21 May 2020
Goses are essentially wild ales--they get their important qualities from Lactobacillus--so the decision about how to sour the mash is the first and most important consideration.
I recall reading that several years ago, and feeling drawn to it on a point not only of flavour - for my experience of goses back then was minimal - but also of process.
Since that time I’ve had the chance to sample quite a few goses. Most recently in Bangkok at SEA Brew (where Fal Allen, author of the 2018 Gose: Brewing a Classic German Beer for the Modern Era presented on the style, and where plenty of Anderson Valley goses were on hand), but prior to that in Belgium and Amsterdam (I mentioned one at the end of this piece).
With more time at home recently (and soaring temperatures begging for refreshing ales), my mind returned to the style, and thoughts of brewing it. In particular I wondered if I could capture that soft tang and subtle, moreish salt lick of the European brews I tried. And if I was to try it, how would I sour it? Broadly-speaking the options are souring the wort prior to starting fermentation, or fermenting with a mixed culture. But the other question is where to get the Lactobacillus culture.
The passage in Secrets of the Master Brewers continues: “To make Bahnhof’s gose, Richter begins by cultivating lactic acid in his cellar from the naturally occurring bacteria found on the wheat… He then blends the acidified wort with a standard wort to achieve a consistent pH level.” OK - now this is very much in my wheelhouse.
Searching around for specifics on how to do a natural souring using grain turned up little but warnings of impending infection and doom - and advice to avoid the hit-and-miss “handful of grain” method. Most people seemed to be kettle-souring with a commercial culture - and at full volume too (so no blending). That makes sense - no-one wants to risk losing a batch of beer. But perhaps that also partly explained the (to my palate) slightly unbalanced acidity of some examples I’d tried.
And so began this experiment.
Mid-week (I normally brew at weekends), I mashed 5l of water with 1.6lb of pilsner grain on the stove in the kitchen, shooting for around 1.040 gravity. I also adjusted the pH of the mash down to around 4.4 using phosphoric acid (I read this helps prevent infection before the lacto fermentation begins).
After mashing, I gave the wort a quick 2-3 minute boil, then cooled it to around 40C, and poured it into a 6L plastic bottle onto which I could fit an airlock. I purged this with CO2 and tipped in 1/2 bottle of soda water (more CO2 - the goal here is anaerobic conditions), then added a cup of grain and attached the airlock.
Opinions vary as to the best temperature for a lacto-fermentation, but they tend to favour mid-40C to avoid the chance of infection with less good-smelling bacteria. I kept my little fermenter in a pot of hot water which I heated up as regularly as I could to around 45C. Ambient temperature was mid-high 30s, so the budding brew stayed warm.
Within a day there was an active ferment, and CO2 production continued through the weekend. Most encouragingly, the gasses coming off smelt good - grainy and healthy, not like baby puke (yep - I’ve made a pot of butyric acid before, so I was constantly checking this).
Come Sunday, I judged it was time to brew. Finally, without fear of contamination, I was able to test the soured wort - pH was 3.05, which seemed like it was within a reasonable range. I created a recipe including the amount of grain and water used in the lacto-presour, then subtracted those amounts when actually brewing (overall this was 50/50 pilsner and wheat malt). At the start of the boil I added in the soured wort. Boil was 50 minutes, with a small amount of Hallertau for a modest IBU charge at the top of the boil. I spiced conservatively with coriander and fleur de sel.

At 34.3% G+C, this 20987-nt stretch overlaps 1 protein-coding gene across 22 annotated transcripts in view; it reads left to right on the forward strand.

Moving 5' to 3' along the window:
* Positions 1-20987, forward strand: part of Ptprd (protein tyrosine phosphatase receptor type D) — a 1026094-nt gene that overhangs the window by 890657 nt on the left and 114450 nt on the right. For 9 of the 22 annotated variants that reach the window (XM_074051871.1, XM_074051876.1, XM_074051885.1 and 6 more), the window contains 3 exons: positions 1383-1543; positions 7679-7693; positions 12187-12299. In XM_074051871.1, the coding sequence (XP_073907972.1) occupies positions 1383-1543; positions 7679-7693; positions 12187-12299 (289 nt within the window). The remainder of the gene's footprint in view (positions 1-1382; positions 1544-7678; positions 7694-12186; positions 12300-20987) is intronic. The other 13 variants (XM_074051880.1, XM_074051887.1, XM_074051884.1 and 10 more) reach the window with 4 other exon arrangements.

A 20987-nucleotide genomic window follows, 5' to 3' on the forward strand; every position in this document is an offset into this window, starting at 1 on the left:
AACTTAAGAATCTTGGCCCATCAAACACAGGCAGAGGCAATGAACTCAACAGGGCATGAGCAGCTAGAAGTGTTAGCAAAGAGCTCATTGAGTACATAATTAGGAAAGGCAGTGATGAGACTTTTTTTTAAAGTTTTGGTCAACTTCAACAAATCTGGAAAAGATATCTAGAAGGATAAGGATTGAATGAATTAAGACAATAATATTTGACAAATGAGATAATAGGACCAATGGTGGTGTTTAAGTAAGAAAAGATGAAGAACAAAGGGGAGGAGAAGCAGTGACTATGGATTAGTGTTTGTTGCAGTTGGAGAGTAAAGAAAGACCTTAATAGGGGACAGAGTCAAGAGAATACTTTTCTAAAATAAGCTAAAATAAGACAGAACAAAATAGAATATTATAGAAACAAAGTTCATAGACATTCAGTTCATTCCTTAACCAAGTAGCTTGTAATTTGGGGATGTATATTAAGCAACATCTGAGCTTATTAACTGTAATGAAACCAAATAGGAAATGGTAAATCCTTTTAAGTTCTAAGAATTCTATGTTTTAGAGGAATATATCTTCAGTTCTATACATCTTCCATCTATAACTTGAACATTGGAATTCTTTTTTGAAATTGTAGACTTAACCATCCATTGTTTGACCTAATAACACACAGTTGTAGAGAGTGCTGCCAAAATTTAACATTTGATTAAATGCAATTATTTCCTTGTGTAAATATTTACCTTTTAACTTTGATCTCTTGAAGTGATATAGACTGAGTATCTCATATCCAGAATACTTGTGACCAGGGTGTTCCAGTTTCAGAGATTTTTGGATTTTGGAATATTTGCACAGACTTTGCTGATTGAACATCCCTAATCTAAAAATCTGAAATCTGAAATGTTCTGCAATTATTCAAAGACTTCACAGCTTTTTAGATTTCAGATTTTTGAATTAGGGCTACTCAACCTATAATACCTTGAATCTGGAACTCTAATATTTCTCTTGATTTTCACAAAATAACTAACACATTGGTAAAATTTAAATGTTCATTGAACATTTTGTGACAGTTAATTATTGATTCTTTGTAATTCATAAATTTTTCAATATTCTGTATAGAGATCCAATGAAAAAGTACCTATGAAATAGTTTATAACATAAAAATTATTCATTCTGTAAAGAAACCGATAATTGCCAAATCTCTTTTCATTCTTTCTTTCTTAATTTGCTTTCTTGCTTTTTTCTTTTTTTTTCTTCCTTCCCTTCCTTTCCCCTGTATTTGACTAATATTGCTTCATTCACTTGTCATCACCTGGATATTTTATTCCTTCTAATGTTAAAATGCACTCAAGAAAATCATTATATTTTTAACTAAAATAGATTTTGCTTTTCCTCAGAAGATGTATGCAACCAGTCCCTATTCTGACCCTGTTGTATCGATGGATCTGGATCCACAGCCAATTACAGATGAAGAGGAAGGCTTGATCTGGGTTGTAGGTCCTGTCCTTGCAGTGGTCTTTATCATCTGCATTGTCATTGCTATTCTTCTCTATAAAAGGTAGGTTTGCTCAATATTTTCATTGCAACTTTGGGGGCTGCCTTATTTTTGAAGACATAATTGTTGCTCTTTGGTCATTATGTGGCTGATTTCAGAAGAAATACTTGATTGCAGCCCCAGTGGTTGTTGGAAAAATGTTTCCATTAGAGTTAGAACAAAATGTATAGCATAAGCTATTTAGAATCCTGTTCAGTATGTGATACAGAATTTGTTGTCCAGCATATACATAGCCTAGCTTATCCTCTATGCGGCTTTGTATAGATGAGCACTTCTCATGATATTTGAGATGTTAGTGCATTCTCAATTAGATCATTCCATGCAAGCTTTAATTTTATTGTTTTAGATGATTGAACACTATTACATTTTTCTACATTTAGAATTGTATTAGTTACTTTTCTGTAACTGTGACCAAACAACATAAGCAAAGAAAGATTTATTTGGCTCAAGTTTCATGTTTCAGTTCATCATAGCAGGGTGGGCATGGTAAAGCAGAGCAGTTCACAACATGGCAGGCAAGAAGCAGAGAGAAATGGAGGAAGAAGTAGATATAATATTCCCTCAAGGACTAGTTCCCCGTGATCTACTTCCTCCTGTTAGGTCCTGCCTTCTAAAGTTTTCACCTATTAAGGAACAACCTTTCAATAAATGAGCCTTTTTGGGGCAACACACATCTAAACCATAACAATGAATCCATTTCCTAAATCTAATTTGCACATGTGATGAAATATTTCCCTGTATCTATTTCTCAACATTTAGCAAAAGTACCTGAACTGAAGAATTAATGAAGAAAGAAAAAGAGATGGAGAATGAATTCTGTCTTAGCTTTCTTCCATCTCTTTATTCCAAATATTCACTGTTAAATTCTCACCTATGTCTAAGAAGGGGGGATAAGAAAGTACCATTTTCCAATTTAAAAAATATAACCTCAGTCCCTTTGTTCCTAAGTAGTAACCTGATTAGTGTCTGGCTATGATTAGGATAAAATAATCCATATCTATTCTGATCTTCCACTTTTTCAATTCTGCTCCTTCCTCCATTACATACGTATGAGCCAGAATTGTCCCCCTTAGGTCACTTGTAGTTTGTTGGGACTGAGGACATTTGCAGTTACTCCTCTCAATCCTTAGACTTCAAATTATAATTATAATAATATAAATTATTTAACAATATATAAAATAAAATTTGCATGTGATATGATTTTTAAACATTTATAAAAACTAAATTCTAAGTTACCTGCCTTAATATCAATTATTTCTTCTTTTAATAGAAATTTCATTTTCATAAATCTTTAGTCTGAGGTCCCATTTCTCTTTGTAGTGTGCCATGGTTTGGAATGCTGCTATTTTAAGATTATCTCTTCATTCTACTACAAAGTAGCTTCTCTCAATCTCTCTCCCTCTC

When the wort was transferred to the fermenter, the pH was at 3.9 - so considerably lower than a standard beer. I pitched LalBrew®’s newish Kölsch yeast. Unfortunately I didn’t read the recommended pitching rate on the pack (1g/L), so my pitch (1 11g pack in 20L) was low. However there was moderate activity in 24h and a vigorous ferment in 36.
Once fermentation was done (FG was 1.009), I cold-crashed for several days, and then kegged around 11 days after brewing. And the result?
The beer is pretty clear already, with only a slight haze. It pours with a big white head, around a centimetre of which hangs around for while (and which leaves a gorgeous lacing). On the nose there’s a soft sweetness, though little coming through from the coriander. There is a surprisingly big, softish mouthfeel given the light colour, but it’s balanced by the almost fruity acidity. There’s a maltiness there too. I’m surprised by just how much flavour this packs - yet how very light and refreshing it is to drink. Then as it finishes comes the salt lick, subtle but encouraging you to take another mouthful.
Overall, I’m delighted by this. It’s hard to say if the grain souring is entirely responsible for the soft and big flavour, but I certainly suspect it contributes a lot. The process was a little involved, but I’ll be trying it again for sure.
What would I change? Well, as I mentioned, the coriander is lost. I’d either omit or add a little more. Salting was about right, though could certainly go higher. Mainly, though - and this is nothing to do with the souring aspect - I’d try to improve my extraction. I really undershot my OG (1.035 instead of target 1.047), so final strength was a rather understated 3.4%. I’m sure this is related to the high amount of wheat malt (I’ve similarly undershot on Witbiers before). So I’ll be looking at a finer crush and longer mash to try to improve that.
Maybe it’s time to try a Berliner Weisse using this method soon.